After ten years, Odysseus still has not returned to his kingdom in Ithaca. A large
and destructive mob of suitors who have taken over Odysseus's palace and his land
continue to court his wife, Penelope. She has remained faithful to Odysseus though she
has no way of knowing weather he is dead of alive. Prince Telemachus, Odysseus's son,
wants desperately to throw them out but does not have the confidence or experience to
fight them. The suitor Antinous plans to assassinate the young prince, to eliminate the
only thing keeping them from complete control over the palace.
Unknown to everyone, Odysseus is still alive. Calypso has Odysseus imprisoned
on her island, Ogygia, because she loves him. He longs to return to his wife and son, but
he has no ship or crew to help him escape. The gods and goddesses of Mount Olympus
debate Odysseus's future. Athena, Odysseus's strongest supporter among the gods,
resolves to help Telemachus and later Odysseus. Athena in disguise convinces the prince
to call a meeting of the assembly at which he reproaches the suitors. Athena also prepares
him for a journey to Pylos and Sparta, where he is informed that Odysseus is alive and
trapped on Calypso's island. Telemachus makes plans to return home, while back in
Ithaca, the suitors prepare a plan to kill him when he reaches port.
On Mount Olympus, Zeus sends Hermes to rescue Odysseus from Calypso.
Hermes persuades Calypso to let Odysseus build a ship and leave. He finally sets sail, but
when Poseidon (god of the sea) sends a storm to wreck Odysseus's ship. Poseidon has
had a grudge against Odysseus since the hero blinded his son, the Cyclops Polyphemus,
earlier in his travels. Athena saves Odysseus from Poseidon's wrath, and the struggling
king lands at Scheria, home of the Phaeacians. Nausicaa, the Phaeacian princess shows
him to the royal palace, and Odysseus receives a warm welcome from the king and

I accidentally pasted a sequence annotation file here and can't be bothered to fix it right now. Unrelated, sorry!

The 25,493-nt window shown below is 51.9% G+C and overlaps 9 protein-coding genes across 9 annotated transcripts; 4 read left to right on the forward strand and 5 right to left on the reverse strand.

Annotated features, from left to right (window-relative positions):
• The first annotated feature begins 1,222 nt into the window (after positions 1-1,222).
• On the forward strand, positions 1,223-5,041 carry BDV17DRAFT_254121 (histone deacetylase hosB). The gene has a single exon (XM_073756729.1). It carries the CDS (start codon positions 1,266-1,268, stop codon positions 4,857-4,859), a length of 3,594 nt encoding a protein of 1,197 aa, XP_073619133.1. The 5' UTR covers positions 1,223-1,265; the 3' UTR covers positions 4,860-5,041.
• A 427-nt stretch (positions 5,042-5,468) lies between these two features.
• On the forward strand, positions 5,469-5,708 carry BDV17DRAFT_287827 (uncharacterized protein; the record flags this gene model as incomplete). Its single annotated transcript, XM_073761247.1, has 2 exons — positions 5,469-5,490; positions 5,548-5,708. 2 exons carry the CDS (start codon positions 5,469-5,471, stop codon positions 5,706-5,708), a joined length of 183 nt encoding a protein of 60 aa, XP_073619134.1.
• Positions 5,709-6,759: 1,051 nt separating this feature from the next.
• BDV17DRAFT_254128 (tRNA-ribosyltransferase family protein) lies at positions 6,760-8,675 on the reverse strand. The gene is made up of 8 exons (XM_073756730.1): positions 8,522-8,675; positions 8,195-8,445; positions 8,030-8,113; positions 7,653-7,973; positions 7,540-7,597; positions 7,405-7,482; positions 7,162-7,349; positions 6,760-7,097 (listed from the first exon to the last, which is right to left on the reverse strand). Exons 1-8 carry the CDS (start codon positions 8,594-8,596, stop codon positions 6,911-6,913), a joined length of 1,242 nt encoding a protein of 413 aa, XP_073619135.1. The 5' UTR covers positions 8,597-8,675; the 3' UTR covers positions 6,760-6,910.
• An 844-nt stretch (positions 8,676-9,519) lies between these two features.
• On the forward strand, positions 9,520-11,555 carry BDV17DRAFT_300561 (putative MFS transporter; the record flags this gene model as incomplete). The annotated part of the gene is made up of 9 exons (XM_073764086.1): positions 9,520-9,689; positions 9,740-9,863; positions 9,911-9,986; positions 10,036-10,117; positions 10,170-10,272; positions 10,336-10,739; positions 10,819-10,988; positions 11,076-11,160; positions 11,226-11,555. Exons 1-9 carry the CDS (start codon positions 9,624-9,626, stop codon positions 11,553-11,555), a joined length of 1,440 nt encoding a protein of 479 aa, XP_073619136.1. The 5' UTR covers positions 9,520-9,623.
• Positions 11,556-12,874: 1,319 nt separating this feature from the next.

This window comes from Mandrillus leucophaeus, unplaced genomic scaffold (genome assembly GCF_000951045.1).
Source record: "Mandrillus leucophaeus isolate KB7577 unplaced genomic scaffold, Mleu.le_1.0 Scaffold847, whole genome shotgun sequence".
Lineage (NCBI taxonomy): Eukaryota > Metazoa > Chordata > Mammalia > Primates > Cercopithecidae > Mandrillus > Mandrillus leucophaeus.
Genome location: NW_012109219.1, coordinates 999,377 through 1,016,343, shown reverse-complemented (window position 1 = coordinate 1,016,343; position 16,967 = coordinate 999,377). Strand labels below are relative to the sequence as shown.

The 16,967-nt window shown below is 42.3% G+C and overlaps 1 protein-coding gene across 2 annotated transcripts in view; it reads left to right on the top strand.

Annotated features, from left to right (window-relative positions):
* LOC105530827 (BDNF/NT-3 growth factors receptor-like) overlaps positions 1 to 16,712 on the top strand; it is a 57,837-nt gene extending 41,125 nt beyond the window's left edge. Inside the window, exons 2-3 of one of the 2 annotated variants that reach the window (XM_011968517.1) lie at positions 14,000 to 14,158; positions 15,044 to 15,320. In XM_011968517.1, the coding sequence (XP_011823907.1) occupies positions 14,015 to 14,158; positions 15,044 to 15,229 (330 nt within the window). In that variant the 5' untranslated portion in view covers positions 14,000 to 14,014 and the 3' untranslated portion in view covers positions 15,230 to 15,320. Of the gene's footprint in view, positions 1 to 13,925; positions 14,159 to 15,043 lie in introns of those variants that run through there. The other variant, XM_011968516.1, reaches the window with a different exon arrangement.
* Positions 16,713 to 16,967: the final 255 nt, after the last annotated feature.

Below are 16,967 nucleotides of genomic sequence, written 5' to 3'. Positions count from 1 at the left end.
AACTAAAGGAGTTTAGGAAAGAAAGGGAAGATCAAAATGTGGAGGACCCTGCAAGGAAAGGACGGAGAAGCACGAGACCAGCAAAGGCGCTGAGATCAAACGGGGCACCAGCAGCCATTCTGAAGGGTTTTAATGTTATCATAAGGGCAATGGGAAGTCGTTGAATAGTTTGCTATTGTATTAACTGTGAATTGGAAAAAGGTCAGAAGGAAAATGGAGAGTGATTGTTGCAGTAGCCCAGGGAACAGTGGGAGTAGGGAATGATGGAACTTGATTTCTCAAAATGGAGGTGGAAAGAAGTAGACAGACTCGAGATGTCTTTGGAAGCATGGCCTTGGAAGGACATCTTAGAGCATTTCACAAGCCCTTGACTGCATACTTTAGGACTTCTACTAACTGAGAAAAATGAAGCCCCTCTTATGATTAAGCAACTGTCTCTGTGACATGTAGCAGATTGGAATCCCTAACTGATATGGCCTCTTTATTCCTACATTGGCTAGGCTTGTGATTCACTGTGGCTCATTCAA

queen. Odysseus tells them about his of his battle with Polyphemus the Cyclops, his love
affair with the witch-goddess Circe, his temptation by the deadly Sirens, and his fight
with the sea monster Scylla. When he finishes his story, the Phaeacians return Odysseus
Back in Ithaca, he seeks out his faithful swineherd, Eumaeus. Though
Athena has disguised Odysseus as a beggar; Eumaeus warmly receives and nourishes him
in the hut. He soon encounters Telemachus and reveals to him his identity. Odysseus
and Telemachus devise a plan to massacre the suitors and regain control of Ithaca.
When Odysseus disguised as a beggar arrives at the palace the next day, he endures
hatred and insults from the suitors. The only person who recognizes him is his nurse,
Eurycleia. Penelope takes an interest in this strange beggar, suspecting that he might be
her long-lost husband. Penelope organizes an archery contest the following day and
promises to marry the man who can string Odysseus's great bow and fire an arrow
through a row of twelve axes. She knew that only Odysseus would be able to accomplish
this great task. Each suitor tries to string the bow and fails, but only Odysseus is able to
complete the task. He and Telemachus then kill a few unfaithful servants and the suitors.
Odysseus reveals himself to the entire palace and reunites with his loving
Penelope. He travels to the outskirts of Ithaca to see his dieing father, Laertes. They come
under attack from the bitter family members of the dead suitors. Laertes reinvigorated by
his son's return, kills Antinous's father and puts a stop to the attack. Zeus sends Athena
to restore peace. With Odysseus and his family back together, his long journey is over.
The suitors tried many ways to win Penelope's love. During the beginning of the
epic, Penelope makes a deal with the suitors. She tells the...
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